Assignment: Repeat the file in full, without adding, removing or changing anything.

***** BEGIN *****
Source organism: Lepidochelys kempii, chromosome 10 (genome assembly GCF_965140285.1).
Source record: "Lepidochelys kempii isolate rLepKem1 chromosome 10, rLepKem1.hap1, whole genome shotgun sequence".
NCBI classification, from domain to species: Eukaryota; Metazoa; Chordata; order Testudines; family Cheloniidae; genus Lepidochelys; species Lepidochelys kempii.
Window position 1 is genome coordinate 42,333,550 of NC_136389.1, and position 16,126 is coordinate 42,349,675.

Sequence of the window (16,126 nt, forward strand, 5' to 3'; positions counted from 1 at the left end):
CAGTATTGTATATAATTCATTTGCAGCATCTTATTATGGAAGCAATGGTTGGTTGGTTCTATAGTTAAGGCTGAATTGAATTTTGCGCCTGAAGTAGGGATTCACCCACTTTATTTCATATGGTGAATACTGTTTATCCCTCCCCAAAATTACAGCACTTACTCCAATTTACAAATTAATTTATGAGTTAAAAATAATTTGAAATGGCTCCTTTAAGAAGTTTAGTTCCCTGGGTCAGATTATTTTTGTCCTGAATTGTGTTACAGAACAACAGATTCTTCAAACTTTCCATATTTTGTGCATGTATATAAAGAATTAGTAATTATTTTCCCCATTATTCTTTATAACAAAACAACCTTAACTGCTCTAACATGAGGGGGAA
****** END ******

Source organism: Lepidochelys kempii, chromosome 10 (genome assembly GCF_965140285.1).
Source record: "Lepidochelys kempii isolate rLepKem1 chromosome 10, rLepKem1.hap1, whole genome shotgun sequence".
NCBI classification, from domain to species: Eukaryota; Metazoa; Chordata; order Testudines; family Cheloniidae; genus Lepidochelys; species Lepidochelys kempii.
Window position 1 is genome coordinate 42,333,550 of NC_136389.1, and position 16,126 is coordinate 42,349,675.

Sequence of the window (16,126 nt, forward strand, 5' to 3'; positions counted from 1 at the left end):
CAGTATTGTATATAATTCATTTGCAGCATCTTATTATGGAAGCAATGGTTGGTTGGTTCTATAGTTAAGGCTGAATTGAATTTTGCGCCTGAAGTAGGGATTCACCCACTTTATTTCATATGGTGAATACTGTTTATCCCTCCCCAAAATTACAGCACTTACTCCAATTTACAAATTAATTTATGAGTTAAAAATAATTTGAAATGGCTCCTTTAAGAAGTTTAGTTCCCTGGGTCAGATTATTTTTGTCCTGAATTGTGTTACAGAACAACAGATTCTTCAAACTTTCCATATTTTGTGCATGTATATAAAGAATTAGTAATTATTTTCCCCATTATTCTTTATAACAAAACAACCTTAACTGCTCTAACATGAGGGGGAA